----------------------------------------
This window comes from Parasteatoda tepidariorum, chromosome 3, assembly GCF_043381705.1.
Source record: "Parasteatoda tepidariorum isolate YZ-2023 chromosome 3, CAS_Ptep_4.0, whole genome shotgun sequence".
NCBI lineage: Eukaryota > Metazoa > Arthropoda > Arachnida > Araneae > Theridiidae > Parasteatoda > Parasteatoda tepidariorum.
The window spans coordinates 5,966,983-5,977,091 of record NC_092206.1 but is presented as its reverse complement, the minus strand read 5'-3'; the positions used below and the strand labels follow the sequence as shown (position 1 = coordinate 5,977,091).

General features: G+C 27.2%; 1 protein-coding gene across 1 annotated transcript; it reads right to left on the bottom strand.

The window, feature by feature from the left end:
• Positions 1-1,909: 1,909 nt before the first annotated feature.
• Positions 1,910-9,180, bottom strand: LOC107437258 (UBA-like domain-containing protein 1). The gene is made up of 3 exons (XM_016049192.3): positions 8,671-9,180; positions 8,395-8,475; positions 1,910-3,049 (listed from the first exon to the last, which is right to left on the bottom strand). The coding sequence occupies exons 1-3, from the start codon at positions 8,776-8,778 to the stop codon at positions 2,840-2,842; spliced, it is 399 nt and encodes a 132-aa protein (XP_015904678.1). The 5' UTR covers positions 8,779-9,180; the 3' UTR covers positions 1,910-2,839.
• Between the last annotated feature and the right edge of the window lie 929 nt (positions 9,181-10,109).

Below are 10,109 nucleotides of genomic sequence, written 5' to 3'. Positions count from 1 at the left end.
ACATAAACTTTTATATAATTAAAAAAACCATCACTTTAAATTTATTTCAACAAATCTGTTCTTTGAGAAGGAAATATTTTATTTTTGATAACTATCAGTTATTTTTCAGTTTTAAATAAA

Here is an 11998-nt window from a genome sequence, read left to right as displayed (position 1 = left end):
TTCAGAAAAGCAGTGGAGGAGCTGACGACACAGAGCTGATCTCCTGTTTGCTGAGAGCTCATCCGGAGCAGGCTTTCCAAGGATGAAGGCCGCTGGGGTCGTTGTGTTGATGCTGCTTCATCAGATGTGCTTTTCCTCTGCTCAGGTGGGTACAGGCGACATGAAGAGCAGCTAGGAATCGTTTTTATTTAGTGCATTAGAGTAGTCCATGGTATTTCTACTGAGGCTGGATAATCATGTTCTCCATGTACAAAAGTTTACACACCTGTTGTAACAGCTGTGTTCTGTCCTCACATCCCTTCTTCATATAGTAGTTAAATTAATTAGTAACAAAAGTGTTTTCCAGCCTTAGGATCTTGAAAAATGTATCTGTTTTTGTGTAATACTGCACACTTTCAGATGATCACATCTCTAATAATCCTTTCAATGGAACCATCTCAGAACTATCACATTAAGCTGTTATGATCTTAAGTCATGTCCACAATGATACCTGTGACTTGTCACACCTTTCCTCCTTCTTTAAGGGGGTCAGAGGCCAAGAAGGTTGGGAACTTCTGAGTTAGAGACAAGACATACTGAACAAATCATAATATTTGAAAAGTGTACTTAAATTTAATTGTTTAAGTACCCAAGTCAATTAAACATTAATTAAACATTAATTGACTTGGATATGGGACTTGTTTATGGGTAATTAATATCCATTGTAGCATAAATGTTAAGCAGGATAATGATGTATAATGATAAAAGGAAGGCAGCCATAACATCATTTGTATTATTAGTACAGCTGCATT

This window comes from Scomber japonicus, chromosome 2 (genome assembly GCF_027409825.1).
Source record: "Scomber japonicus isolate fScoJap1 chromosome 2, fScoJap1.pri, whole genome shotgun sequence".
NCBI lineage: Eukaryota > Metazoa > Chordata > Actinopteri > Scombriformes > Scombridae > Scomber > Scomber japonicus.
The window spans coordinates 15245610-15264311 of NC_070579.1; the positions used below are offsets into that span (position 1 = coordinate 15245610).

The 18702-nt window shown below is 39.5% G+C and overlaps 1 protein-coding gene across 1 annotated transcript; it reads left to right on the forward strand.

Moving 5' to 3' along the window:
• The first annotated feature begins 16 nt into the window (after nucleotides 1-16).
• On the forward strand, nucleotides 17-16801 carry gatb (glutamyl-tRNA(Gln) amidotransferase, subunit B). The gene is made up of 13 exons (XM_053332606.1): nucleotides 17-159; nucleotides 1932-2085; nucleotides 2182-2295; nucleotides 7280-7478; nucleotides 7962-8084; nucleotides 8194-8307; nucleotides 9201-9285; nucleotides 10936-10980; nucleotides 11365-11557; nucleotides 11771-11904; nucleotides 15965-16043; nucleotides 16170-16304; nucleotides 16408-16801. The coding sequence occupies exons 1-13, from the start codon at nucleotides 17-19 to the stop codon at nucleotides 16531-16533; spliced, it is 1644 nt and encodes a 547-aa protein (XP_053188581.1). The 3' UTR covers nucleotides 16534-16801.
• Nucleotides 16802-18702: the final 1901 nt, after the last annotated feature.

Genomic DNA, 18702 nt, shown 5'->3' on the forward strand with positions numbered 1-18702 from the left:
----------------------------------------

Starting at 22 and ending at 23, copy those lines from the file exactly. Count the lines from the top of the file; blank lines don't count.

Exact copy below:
• Nucleotides 16802-18702: the final 1901 nt, after the last annotated feature.

Genomic DNA, 18702 nt, shown 5'->3' on the forward strand with positions numbered 1-18702 from the left: